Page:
How Much Sleep Do Babies Need?

Contrary to the popular expression, “I slept like a baby,” many parents of infants can attest that their babies’ sleep schedules aren’t a dream. Frequent feedings, teething, discomfort, and illness can all disrupt a baby’s sleep.

Sleep is critical to a young child’s development and health. Are you concerned whether your child is getting enough sleep? How much sleep do babies need?

Recommended Number of Hours of Sleep for Babies

Sufficient sleep is crucial for developing infants, but their sleep needs and patterns are different from older children and adults. Babies require a lot of hours of sleep, but they do not need to be in a long consecutive stretch.

Newborns will usually sleep for just one to three hours at a stretch, waking up to eat between sleeping rounds. They typically won’t sleep for a long stretch through the night until they are a few months old.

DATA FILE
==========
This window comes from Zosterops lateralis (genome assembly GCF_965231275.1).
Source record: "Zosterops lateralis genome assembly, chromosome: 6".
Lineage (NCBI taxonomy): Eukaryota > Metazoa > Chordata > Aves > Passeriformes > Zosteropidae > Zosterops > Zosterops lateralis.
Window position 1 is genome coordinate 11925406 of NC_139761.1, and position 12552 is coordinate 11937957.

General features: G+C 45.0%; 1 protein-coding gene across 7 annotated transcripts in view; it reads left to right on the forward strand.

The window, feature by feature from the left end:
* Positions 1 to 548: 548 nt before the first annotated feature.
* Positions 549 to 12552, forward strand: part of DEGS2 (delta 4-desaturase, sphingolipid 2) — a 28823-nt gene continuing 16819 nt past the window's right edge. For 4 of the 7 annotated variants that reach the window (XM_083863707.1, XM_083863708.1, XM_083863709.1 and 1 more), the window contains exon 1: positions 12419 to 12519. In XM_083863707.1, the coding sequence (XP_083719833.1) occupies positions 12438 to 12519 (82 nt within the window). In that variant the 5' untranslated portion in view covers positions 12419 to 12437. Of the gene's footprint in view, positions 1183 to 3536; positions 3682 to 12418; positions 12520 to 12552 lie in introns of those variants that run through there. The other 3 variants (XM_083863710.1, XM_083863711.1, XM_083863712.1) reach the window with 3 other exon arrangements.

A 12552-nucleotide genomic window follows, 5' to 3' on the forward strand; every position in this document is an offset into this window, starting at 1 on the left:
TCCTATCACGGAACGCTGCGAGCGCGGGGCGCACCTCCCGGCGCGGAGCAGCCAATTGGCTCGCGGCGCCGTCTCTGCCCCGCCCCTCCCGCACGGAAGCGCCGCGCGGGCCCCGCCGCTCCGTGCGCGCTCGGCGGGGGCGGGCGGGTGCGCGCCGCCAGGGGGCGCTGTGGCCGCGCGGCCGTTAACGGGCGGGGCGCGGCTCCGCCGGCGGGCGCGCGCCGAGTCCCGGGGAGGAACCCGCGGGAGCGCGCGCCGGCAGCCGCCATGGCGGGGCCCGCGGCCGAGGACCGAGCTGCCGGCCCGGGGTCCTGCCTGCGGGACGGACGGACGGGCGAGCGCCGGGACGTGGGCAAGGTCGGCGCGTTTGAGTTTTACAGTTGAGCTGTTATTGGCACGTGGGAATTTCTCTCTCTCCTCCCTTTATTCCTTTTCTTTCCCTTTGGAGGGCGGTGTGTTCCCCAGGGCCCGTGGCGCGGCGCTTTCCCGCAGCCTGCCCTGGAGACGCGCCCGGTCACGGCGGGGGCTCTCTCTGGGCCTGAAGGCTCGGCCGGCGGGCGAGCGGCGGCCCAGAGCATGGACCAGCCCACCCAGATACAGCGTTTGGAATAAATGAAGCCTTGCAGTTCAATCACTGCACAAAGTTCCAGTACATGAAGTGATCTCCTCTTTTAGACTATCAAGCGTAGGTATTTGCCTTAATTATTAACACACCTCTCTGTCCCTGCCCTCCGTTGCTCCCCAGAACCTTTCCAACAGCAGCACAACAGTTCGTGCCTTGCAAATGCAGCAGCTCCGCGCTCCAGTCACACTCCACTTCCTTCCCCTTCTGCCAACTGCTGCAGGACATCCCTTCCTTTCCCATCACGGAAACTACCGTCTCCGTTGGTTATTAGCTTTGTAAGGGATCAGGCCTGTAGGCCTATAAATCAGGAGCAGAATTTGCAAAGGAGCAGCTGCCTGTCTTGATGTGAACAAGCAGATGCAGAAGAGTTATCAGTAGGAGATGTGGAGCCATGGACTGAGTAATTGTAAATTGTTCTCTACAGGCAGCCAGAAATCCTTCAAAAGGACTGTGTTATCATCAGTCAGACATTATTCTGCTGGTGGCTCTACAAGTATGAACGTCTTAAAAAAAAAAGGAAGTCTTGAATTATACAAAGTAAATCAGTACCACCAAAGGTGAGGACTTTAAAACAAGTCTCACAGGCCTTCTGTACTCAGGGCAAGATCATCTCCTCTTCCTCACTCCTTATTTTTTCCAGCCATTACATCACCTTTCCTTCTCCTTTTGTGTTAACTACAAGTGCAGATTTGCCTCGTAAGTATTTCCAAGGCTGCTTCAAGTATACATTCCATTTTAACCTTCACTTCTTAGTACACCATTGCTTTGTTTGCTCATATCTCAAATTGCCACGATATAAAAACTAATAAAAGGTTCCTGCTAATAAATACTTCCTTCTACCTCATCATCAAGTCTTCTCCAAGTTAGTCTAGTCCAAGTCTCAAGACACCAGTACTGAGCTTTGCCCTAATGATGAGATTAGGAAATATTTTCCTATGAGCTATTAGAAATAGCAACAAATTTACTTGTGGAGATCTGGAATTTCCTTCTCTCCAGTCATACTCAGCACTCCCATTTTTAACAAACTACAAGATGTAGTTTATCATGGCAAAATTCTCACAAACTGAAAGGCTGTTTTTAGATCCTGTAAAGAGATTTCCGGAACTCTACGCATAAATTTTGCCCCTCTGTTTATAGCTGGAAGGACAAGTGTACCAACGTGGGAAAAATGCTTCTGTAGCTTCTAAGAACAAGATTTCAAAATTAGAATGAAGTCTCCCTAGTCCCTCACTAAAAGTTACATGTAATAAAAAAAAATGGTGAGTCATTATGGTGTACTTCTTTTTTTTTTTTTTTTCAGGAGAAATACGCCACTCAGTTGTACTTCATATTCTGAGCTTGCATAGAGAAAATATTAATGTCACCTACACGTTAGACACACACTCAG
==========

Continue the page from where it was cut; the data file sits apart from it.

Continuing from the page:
Infants and young children also require naps during the day to supplement their nighttime sleep hours. As they grow, the number of hours of sleep they require for both nighttime and daytime decreases.

According to the CDC, the number of total hours of sleep ranges from 14-17 hours for a newborn to 12-16 hours for an infant up to a year old.

When counting the hours of sleep a baby gets each day, include the total amount of nighttime and daytime naps to ensure they’re getting the proper amount. The following is the recommended amount of total sleep by age for infants and babies.

Newborns (0-4 weeks)

Newborns need a lot of sleep but do not have an established sleep pattern. They usually sleep in short 1-3 hour shifts throughout the day. Because newborns need to eat every 2-4 hours, they won’t sleep for a long stretch at a time.

Depending on your baby’s weight and health, your doctor may even advise you to wake the baby up to eat if they sleep for more than four hours.

Total daily sleep: 16 hours

Nighttime sleep: 8-9 hours, waking up for feedings every 2-4 hours

Daytime sleep: 8 hours, in frequent naps between feedings